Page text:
What was notable today is that our numbers are up on last time, despite a serious drop-off of numbers for the TUC rally as a whole. So if today says anything it’s that the number of people who are prepared to go on an A-B anti-cuts march so they can listen to Ed Miliband say “oh, well we’d do the same, fnar fnar” is shrinking. The number of people who are prepared to directly confront businesses and force change through direct action is on the rise.

Marching Is Not Enough – Boycott Workfare and DPAC Show the Way

Militant actions by Disabled People Against Cuts (DPAC) and Boycott Workfare were the high points at yesterday’s TUC march which otherwise was depressingly reminiscent of the ever decreasing returns which demolished the antiwar movement at the start of the century.

Union leaders have repeatedly threatened campaigns of direct action or civil disobedience aimed at austerity which have never materialised.  Yesterday hundreds of people decided to ignore their speeches in Hyde Park and take part in the mass shut down of workfare exploiters on Oxford Street or  join DPAC in blockading Park Lane.
The Radical Workers bloc, called by Solidarity Federation, which joined the unofficial feeder march from South London, was well attended and spirited.  Determined and disciplined fitwatching along the route of the march ensured that police intelligence gathering was kept to a minimum.
On arrival at Trafalgar Square a large portion of the march outwitted the heavy police presence and broke away from the route.  For a short period it seemed as if the glories of last year on March 26th, when every bank and The Ritz was given a taste of working class rage, might be repeated.  Sadly this was not to be.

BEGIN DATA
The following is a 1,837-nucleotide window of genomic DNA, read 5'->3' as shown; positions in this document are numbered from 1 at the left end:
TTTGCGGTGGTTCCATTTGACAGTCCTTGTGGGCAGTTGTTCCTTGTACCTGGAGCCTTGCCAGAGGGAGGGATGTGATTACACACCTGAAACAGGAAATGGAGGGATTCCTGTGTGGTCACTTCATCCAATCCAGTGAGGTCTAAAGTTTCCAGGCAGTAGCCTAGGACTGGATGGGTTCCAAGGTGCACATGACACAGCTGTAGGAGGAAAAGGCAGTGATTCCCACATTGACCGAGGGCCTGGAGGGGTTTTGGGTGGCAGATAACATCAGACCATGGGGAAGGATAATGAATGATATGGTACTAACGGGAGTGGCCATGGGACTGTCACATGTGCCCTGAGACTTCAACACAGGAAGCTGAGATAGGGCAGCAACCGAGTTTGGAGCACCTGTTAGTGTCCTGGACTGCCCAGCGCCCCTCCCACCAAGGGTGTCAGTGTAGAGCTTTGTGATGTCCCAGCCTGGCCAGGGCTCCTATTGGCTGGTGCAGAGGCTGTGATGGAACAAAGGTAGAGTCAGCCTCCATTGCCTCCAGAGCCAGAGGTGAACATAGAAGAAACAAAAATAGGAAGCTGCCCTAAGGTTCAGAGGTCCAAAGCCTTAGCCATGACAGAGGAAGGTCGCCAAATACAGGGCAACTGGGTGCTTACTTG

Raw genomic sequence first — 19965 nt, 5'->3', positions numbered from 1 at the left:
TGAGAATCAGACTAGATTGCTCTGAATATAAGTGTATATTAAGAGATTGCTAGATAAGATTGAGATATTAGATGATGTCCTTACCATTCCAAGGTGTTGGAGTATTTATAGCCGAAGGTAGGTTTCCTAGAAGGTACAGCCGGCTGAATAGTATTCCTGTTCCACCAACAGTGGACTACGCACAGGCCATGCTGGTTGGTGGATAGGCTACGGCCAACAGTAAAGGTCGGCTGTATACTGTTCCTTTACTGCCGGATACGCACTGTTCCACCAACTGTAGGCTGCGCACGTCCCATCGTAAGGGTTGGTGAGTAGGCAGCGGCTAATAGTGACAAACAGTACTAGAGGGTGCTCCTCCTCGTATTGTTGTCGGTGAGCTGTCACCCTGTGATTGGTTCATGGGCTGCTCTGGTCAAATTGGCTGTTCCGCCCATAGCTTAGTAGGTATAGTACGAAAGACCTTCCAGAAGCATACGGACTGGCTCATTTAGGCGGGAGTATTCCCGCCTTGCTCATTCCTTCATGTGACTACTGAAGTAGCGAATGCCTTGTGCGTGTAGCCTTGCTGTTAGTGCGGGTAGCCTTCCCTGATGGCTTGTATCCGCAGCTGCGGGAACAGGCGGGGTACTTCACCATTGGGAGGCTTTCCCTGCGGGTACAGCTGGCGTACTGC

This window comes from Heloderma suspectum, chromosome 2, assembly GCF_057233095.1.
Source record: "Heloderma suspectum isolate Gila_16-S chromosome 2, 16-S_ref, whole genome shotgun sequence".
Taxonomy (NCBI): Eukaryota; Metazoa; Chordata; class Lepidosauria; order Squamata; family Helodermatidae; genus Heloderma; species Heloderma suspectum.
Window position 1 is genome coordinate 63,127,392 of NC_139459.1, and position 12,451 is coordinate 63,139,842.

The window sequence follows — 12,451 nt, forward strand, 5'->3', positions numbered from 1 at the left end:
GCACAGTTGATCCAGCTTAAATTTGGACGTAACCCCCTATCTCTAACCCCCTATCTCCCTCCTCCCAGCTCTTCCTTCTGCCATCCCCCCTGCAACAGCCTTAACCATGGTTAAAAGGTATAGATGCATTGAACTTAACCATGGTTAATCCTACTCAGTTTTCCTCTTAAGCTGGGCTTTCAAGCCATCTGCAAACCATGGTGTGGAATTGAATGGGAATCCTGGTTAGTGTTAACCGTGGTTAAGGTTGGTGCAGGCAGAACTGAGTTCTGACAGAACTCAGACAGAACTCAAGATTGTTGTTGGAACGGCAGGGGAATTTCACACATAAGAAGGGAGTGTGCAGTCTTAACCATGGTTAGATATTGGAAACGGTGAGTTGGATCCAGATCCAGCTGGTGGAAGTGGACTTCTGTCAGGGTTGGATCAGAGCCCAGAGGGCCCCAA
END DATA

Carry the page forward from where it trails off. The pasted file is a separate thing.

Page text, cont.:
Whilst the mob stormed through the back streets of the West End, hundreds of people were already gathering at Oxford Circus for the Boycott Workfare actions.  As the crowd swelled a samba band and impressively loud soundsystem led the crowd to the Carnaby branch of the workfare exploiting Hilton Hotel chain.  After a brief occupation of the hotel, the fast moving protest moved on to target Primark, McDonalds, Marks & Spencers and the Salvation Army who are all involved in using unpaid labour.
Tax dodgers Starbucks, Boots and Vodafone were also targeted and many stores rushed to close as the protest approached.  Despite some scuffles, and a strong response to any sign of aggresive policing, the day remained peaceful, with just a couple of arrests reported by legal monitors.